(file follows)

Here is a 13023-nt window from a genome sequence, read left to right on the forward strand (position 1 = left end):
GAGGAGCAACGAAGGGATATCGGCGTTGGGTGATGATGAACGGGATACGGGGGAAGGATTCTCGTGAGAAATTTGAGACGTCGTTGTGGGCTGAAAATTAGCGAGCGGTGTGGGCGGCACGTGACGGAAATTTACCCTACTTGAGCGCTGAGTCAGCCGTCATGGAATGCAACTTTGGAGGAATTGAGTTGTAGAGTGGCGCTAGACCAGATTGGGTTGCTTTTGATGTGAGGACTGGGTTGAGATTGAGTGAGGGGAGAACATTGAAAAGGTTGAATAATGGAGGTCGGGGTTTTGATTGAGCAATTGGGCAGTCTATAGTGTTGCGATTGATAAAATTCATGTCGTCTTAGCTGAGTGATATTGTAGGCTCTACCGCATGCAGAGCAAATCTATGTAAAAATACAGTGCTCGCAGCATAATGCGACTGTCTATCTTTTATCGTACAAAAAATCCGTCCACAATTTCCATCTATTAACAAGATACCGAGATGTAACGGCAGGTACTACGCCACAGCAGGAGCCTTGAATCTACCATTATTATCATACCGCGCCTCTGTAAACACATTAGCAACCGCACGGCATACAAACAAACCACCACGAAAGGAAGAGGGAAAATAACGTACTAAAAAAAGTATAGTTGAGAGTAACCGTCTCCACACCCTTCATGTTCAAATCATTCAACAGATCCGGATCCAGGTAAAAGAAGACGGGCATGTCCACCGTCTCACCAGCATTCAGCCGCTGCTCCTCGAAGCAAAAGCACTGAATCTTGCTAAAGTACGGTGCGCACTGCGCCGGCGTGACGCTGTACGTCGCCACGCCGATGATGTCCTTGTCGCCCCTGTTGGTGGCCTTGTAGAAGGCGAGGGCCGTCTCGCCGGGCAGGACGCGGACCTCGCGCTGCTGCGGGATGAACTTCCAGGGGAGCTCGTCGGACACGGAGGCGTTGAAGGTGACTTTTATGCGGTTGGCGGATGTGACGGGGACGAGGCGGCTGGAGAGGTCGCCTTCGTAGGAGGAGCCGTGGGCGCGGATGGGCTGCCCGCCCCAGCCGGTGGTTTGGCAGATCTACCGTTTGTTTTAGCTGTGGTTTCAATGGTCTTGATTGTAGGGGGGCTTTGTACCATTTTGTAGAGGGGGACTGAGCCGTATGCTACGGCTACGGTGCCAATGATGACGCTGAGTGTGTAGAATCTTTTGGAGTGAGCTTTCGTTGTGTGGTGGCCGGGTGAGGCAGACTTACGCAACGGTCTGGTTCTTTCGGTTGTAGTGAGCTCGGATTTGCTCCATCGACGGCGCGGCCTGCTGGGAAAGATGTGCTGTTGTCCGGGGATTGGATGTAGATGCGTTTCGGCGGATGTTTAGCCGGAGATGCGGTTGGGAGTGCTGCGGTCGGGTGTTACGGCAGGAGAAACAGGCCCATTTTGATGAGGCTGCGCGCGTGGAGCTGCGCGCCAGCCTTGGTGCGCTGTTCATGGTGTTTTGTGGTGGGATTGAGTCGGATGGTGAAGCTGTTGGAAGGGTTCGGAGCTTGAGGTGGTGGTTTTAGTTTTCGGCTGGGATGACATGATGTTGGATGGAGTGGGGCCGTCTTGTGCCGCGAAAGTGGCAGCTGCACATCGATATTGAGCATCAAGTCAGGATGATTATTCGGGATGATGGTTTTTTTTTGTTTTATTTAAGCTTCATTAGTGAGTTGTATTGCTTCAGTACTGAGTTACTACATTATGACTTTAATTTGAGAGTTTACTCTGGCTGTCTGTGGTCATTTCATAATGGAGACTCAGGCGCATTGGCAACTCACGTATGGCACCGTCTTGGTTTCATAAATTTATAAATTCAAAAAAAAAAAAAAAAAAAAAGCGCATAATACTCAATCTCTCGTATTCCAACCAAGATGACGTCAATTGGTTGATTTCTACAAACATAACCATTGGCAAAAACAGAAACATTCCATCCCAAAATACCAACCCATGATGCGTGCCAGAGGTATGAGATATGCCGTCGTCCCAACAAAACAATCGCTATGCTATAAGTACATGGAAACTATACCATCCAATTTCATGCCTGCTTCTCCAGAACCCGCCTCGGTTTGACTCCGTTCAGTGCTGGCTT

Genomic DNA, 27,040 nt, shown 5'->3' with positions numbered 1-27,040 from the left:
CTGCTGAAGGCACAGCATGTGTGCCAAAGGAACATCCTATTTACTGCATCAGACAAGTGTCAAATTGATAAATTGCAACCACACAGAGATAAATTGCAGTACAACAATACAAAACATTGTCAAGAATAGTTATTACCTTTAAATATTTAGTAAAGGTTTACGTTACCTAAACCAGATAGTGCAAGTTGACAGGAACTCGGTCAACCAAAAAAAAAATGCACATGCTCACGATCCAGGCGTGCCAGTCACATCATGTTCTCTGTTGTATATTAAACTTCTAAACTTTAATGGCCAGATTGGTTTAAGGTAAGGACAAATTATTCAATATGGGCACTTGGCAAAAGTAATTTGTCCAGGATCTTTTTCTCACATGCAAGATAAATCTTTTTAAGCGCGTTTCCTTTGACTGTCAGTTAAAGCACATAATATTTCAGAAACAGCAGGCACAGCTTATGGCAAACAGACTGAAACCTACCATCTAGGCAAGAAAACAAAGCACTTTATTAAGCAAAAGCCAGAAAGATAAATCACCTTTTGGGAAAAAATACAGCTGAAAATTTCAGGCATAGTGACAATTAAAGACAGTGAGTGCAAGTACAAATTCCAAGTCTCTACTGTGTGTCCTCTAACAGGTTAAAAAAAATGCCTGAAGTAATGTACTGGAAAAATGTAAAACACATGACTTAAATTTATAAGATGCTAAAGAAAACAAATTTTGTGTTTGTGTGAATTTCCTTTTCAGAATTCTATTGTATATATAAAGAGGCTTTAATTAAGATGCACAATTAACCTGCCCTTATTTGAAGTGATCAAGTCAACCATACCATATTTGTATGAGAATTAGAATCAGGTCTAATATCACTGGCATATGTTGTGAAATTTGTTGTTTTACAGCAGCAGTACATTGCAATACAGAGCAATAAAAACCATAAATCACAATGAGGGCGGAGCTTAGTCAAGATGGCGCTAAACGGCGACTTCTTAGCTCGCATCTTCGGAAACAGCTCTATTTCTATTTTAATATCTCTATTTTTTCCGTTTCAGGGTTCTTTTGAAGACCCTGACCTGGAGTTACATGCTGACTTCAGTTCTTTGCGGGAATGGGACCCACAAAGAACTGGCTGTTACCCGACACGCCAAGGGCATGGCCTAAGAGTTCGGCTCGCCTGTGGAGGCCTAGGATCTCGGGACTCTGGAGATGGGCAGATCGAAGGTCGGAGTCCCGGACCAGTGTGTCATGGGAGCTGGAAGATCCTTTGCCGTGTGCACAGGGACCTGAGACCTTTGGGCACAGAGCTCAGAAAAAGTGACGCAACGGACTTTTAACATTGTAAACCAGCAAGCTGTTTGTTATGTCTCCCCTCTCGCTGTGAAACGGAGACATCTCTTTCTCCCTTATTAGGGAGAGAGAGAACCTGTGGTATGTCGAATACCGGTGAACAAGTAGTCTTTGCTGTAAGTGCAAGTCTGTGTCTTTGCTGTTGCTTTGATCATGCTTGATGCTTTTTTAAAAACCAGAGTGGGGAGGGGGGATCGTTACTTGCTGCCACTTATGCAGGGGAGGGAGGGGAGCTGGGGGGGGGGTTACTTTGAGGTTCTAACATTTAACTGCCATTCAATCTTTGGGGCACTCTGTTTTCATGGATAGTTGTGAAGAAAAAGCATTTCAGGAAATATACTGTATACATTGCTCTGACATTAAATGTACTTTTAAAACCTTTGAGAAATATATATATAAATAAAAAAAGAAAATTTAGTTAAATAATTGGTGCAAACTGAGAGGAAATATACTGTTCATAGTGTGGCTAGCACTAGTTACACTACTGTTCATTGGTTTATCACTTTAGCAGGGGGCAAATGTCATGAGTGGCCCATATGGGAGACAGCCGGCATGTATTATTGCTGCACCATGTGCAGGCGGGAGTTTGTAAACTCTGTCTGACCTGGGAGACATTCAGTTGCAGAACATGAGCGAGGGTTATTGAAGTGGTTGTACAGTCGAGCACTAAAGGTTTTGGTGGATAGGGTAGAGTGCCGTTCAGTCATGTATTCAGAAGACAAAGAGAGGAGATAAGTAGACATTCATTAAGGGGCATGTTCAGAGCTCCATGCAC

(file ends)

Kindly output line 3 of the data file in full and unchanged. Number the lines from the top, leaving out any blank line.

Genomic DNA, 27,040 nt, shown 5'->3' with positions numbered 1-27,040 from the left: